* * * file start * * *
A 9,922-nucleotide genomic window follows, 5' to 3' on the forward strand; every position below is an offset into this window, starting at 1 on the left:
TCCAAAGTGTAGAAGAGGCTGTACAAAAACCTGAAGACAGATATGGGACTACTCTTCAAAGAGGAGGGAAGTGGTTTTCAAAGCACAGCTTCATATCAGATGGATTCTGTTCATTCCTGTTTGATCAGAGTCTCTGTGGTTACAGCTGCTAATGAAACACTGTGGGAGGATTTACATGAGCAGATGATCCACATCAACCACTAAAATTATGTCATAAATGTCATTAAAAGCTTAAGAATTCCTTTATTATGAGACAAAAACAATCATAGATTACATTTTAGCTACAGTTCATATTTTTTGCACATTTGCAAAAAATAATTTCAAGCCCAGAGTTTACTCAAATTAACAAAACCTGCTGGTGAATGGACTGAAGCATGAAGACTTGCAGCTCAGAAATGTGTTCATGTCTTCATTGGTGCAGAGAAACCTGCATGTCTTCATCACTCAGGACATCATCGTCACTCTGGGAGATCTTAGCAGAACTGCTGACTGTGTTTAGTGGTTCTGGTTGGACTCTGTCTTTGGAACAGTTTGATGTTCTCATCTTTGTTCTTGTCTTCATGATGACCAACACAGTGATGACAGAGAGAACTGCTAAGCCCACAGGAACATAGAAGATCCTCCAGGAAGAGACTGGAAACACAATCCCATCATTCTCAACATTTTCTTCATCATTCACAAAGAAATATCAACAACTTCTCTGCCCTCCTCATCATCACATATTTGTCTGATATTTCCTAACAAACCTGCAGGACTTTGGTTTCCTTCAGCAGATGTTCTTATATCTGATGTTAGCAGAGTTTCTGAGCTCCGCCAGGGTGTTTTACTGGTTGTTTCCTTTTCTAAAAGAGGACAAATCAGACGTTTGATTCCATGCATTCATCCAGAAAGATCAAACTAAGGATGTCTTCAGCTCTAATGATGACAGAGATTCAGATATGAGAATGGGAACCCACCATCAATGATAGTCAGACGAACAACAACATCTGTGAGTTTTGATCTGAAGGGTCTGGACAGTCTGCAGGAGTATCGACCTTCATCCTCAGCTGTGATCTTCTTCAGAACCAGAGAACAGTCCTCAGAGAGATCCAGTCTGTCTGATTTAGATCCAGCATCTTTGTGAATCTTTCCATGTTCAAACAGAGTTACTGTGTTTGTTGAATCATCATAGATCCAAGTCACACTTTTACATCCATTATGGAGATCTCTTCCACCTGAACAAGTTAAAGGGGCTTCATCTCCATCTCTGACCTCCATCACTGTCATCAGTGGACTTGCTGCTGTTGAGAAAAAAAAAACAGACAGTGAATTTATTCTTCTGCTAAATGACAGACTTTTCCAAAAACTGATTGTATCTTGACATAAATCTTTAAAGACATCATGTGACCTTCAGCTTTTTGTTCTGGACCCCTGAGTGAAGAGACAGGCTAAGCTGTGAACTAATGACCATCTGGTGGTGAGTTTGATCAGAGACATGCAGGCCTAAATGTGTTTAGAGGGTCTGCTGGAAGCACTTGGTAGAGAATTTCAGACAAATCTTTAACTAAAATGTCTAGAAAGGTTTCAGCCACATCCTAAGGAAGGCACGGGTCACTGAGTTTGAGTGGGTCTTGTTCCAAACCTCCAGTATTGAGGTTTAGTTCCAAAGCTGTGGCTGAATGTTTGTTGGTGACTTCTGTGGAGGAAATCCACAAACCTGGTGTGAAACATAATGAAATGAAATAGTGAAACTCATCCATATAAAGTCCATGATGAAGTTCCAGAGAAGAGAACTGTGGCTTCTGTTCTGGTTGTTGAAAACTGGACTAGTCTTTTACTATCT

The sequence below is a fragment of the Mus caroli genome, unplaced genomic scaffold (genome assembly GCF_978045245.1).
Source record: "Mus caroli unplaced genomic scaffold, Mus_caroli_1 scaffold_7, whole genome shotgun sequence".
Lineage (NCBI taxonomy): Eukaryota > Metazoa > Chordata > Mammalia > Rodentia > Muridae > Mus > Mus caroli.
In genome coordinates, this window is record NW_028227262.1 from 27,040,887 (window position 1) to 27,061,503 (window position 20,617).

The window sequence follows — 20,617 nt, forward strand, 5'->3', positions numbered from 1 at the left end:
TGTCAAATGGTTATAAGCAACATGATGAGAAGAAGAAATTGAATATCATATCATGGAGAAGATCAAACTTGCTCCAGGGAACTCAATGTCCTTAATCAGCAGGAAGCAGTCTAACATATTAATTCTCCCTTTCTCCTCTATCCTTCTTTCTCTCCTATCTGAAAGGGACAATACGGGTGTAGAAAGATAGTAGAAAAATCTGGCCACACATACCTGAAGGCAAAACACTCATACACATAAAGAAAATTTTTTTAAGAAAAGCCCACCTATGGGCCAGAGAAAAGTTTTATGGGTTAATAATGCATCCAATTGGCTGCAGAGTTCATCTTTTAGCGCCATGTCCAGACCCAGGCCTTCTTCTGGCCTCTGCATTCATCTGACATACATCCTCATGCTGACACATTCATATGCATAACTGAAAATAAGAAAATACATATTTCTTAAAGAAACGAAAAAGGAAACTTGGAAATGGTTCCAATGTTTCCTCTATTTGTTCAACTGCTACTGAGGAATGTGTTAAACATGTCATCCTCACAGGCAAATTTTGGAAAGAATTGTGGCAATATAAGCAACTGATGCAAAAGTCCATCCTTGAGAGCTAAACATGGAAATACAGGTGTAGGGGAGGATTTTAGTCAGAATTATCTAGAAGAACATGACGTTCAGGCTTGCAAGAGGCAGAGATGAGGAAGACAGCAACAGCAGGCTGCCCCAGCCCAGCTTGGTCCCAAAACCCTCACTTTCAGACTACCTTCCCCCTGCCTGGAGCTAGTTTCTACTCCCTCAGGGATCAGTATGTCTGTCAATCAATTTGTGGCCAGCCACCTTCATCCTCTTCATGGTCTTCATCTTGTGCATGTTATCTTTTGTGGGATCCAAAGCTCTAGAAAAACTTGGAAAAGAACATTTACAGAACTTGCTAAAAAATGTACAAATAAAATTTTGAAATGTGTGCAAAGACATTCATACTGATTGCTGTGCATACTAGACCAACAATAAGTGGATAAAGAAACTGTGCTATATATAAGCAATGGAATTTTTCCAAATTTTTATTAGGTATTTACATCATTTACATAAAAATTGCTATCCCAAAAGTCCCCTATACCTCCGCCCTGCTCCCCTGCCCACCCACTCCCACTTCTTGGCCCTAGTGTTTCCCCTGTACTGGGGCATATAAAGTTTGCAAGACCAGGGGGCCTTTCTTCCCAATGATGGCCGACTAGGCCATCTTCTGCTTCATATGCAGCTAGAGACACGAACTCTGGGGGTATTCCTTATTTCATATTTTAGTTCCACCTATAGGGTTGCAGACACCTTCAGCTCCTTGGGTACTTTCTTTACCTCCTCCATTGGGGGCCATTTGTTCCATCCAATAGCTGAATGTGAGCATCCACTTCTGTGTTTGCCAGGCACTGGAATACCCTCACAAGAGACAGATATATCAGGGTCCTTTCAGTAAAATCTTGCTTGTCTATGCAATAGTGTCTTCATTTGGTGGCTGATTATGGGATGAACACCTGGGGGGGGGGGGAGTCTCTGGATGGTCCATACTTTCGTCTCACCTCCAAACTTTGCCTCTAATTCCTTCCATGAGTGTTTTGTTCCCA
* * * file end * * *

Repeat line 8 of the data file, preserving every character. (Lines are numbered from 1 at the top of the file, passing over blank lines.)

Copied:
TGTCAAATGGTTATAAGCAACATGATGAGAAGAAGAAATTGAATATCATATCATGGAGAAGATCAAACTTGCTCCAGGGAACTCAATGTCCTTAATCAGCAGGAAGCAGTCTAACATATTAATTCTCCCTTTCTCCTCTATCCTTCTTTCTCTCCTATCTGAAAGGGACAATACGGGTGTAGAAAGATAGTAGAAAAATCTGGCCACACATACCTGAAGGCAAAACACTCATACACATAAAGAAAATTTTTTTAAGAAAAGCCCACCTATGGGCCAGAGAAAAGTTTTATGGGTTAATAATGCATCCAATTGGCTGCAGAGTTCATCTTTTAGCGCCATGTCCAGACCCAGGCCTTCTTCTGGCCTCTGCATTCATCTGACATACATCCTCATGCTGACACATTCATATGCATAACTGAAAATAAGAAAATACATATTTCTTAAAGAAACGAAAAAGGAAACTTGGAAATGGTTCCAATGTTTCCTCTATTTGTTCAACTGCTACTGAGGAATGTGTTAAACATGTCATCCTCACAGGCAAATTTTGGAAAGAATTGTGGCAATATAAGCAACTGATGCAAAAGTCCATCCTTGAGAGCTAAACATGGAAATACAGGTGTAGGGGAGGATTTTAGTCAGAATTATCTAGAAGAACATGACGTTCAGGCTTGCAAGAGGCAGAGATGAGGAAGACAGCAACAGCAGGCTGCCCCAGCCCAGCTTGGTCCCAAAACCCTCACTTTCAGACTACCTTCCCCCTGCCTGGAGCTAGTTTCTACTCCCTCAGGGATCAGTATGTCTGTCAATCAATTTGTGGCCAGCCACCTTCATCCTCTTCATGGTCTTCATCTTGTGCATGTTATCTTTTGTGGGATCCAAAGCTCTAGAAAAACTTGGAAAAGAACATTTACAGAACTTGCTAAAAAATGTACAAATAAAATTTTGAAATGTGTGCAAAGACATTCATACTGATTGCTGTGCATACTAGACCAACAATAAGTGGATAAAGAAACTGTGCTATATATAAGCAATGGAATTTTTCCAAATTTTTATTAGGTATTTACATCATTTACATAAAAATTGCTATCCCAAAAGTCCCCTATACCTCCGCCCTGCTCCCCTGCCCACCCACTCCCACTTCTTGGCCCTAGTGTTTCCCCTGTACTGGGGCATATAAAGTTTGCAAGACCAGGGGGCCTTTCTTCCCAATGATGGCCGACTAGGCCATCTTCTGCTTCATATGCAGCTAGAGACACGAACTCTGGGGGTATTCCTTATTTCATATTTTAGTTCCACCTATAGGGTTGCAGACACCTTCAGCTCCTTGGGTACTTTCTTTACCTCCTCCATTGGGGGCCATTTGTTCCATCCAATAGCTGAATGTGAGCATCCACTTCTGTGTTTGCCAGGCACTGGAATACCCTCACAAGAGACAGATATATCAGGGTCCTTTCAGTAAAATCTTGCTTGTCTATGCAATAGTGTCTTCATTTGGTGGCTGATTATGGGATGAACACCTGGGGGGGGGGGGAGTCTCTGGATGGTCCATACTTTCGTCTCACCTCCAAACTTTGCCTCTAATTCCTTCCATGAGTGTTTTGTTCCCA